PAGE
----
The Preface to his farewell Hackney Sermon, which was evidently intended as an appeal from the people of England to the people of America (or sather from the impartial judgment of the former to the prejudices of the latter), and which he took good care to publish, and to distribute in great profusion, immediately upon his arrival at Philadelphia, is a niost malignant libel on the whole British nation. The king is represented as a despot ; their legislators as corrupt; their clergy as idolatrous, bigoted, and persecuring ; their judges as unmerciful and partial; their juries as perjured ; and the people at large, as ignorant, profligate, base and cruel.

His letter to a friend in England, which was published there in all the manufacturing towns, and which was evidently intended to be so published, in order to induce people to emigrate; that letter, of which every sentence, and every member of a sentence, is an abominable falsehood; that letter, which says, “ here we have no poor,” and which was written at the very time that the writer was preaching charity sermons,” for the relief '“ of poor Emigrants,many of whom he, in this sermon, says, if not so relieved must perish;” that letter I shall pass over at present, because I look upon it as a duty I owe to my countrymen to give it a separate and ample reply.


Neither shall I stop to remark on his echo to the calumnies contained in the New York addresses ; because, though abundantly wicked, it was in some measure drawn from him by the only persons from whom he ever received a cordial reception on this side of the Atlantic. But, the same excuse (if indeed, it ought to be admitted as one) cannot be offered in defence of his malicious Charity Ser

mon for the relief of poor Emigrants.In this Sermon), as it is called, which is at once the most nonsensical and nefarious production that was ever snuffled forth from the tub of a conventicle, he calls on the Americans to remember that their forefathers, if not they themselves, were PERSECUTED BY GREAT BRITAIN; he reminds ihem of their victorious endeavours in their LATE HARD STRUGGLE AGAINST that nation : he tells them the poor Emigrants, though at a distance, PRAYED for their success, and con



Atrociously false as this statement is, its falsehood is lost in its poisonous malignity.* It is im







* When I say the Doctor's statement is false, I only mean, as far as it relates to the conduct and disposition of Great Britain.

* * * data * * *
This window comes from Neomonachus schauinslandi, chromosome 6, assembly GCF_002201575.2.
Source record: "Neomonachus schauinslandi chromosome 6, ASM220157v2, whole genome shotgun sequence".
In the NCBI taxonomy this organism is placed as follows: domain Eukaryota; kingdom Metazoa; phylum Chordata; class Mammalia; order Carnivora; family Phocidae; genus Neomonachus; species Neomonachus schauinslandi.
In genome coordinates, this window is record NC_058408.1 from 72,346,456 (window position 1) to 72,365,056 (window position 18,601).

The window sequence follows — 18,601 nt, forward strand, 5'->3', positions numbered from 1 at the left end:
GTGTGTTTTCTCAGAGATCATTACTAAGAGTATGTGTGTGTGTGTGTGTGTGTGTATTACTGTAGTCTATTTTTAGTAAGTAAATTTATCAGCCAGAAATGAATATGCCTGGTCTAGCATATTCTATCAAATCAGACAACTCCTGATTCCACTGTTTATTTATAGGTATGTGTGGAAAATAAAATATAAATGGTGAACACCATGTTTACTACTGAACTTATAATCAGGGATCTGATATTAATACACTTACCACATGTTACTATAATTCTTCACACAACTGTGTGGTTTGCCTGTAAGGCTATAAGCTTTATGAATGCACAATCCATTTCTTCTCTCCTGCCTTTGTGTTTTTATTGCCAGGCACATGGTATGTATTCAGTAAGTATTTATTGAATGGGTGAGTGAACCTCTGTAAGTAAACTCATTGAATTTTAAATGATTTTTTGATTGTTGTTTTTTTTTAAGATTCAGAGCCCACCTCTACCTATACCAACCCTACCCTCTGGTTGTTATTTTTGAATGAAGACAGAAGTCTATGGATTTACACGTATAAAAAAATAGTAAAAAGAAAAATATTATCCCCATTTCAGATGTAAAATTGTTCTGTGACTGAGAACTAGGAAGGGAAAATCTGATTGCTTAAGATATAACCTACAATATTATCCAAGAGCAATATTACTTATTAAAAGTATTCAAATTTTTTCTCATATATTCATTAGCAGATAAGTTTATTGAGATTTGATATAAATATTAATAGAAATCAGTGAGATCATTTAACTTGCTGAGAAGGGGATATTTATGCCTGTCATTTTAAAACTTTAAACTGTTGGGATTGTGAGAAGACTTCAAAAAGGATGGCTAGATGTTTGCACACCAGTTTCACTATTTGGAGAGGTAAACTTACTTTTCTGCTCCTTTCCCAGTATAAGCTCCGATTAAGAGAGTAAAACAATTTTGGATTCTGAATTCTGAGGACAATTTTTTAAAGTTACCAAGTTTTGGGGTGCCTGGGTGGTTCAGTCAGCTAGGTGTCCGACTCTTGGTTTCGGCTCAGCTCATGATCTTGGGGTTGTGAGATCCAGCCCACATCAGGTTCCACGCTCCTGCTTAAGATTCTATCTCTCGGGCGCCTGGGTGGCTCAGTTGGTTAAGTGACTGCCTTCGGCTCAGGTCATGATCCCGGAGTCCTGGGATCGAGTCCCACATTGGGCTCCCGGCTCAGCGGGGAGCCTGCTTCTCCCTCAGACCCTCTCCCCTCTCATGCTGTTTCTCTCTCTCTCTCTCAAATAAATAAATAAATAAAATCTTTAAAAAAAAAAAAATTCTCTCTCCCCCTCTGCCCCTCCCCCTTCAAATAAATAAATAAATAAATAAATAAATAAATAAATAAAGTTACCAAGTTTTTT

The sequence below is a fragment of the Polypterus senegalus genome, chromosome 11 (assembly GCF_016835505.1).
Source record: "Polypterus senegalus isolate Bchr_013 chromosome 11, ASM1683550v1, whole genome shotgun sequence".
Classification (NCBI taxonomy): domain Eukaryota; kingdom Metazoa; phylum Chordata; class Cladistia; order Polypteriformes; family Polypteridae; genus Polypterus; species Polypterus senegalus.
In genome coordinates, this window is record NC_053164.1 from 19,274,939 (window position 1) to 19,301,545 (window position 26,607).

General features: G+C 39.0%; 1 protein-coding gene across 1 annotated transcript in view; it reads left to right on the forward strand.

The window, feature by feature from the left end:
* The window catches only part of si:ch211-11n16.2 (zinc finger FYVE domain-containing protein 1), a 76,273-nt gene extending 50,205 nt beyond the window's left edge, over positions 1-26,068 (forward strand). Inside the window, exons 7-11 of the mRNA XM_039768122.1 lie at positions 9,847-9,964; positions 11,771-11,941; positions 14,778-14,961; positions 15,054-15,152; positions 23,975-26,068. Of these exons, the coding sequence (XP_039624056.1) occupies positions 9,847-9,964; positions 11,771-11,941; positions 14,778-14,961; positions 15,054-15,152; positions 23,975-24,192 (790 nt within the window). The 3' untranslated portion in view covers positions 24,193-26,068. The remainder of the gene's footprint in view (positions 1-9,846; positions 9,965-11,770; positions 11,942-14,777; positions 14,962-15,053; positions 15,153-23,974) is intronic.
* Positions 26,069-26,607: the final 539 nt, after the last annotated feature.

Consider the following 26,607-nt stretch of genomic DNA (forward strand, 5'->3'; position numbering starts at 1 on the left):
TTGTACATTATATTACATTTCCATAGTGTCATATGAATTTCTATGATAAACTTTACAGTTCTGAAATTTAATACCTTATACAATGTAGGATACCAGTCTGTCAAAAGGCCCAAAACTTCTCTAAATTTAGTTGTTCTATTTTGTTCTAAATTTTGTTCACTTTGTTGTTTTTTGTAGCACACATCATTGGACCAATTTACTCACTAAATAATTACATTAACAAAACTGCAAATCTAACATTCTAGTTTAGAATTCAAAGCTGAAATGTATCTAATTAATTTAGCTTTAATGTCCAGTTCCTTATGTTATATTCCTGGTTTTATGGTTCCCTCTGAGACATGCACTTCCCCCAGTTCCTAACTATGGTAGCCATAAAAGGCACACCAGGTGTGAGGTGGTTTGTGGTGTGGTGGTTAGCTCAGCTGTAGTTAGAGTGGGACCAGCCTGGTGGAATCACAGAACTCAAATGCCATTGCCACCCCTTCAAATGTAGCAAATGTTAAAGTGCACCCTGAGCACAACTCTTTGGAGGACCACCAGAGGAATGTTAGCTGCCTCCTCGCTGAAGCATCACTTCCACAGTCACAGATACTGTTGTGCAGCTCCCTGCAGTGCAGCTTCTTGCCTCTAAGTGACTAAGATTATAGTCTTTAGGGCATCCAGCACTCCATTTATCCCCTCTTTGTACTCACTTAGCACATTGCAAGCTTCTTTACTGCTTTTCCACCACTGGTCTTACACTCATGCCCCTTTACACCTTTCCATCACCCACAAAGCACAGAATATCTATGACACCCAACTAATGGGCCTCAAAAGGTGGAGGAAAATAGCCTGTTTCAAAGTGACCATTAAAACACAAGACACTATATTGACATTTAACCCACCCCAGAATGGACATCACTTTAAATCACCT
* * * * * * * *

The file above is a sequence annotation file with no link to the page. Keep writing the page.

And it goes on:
possible to form a conception of any thing more expressive of a black and rancorous heart, than this attempt to revive the ill-grounded and disgraceful hatred, too long entertained by the Americans, against a nation from whom they are descended ; from whom they derive their language, and whatsoever else they possess of excellence in their manners, their customs, their laws and their religion; to whom they owe the foundation of their prosperity and their greatness; to whose glorious deeds they are indebted for their present tranquillity and safety, and on whose fate (in spite of the suggestions of fools and traitors) their freedom and independence must finally depend. To revive and perpetuate animosities between millions of men, whose happiness, on a national scale, entirely depends on their mutual friendship, must, from whatever motive arising, and by whatever means attempted, be regarded as supremely wicked and detestable: where, then, shall we find language to express our abhorrence of the vindiétive, unnatural, and hypocritical wretch, who makes the Satan-like attempt from hatred to his native country, and who profanes the tender and sacred name of Charity, by


That the Doctor and his brethren contributed as far as lay in their

power towards the success of the American revolt, I have not the temerity to deny, or the stupidity to doubt. Yes, the whole SECT; whether doctors of law, physick, or divinity i whether poeis, historians, or criticks, were all hearty in the

One Smitb of Philadelphia, some time ago, attempted a regular republication of the Monthly Review Enlarged." In order to induce people to subscribe to his work, he stated in his proposals, that his Review was decidedly opposed to the Britisb system in cburcb and state, that it was conducted by republicans, and had eminently contributed towards the success of the American revolution. I gave Smith's republication a slight Kick, and down it went.

This very attempt is forgotten ; but it is not amiss that we remember his encomiums on the Monthly Review.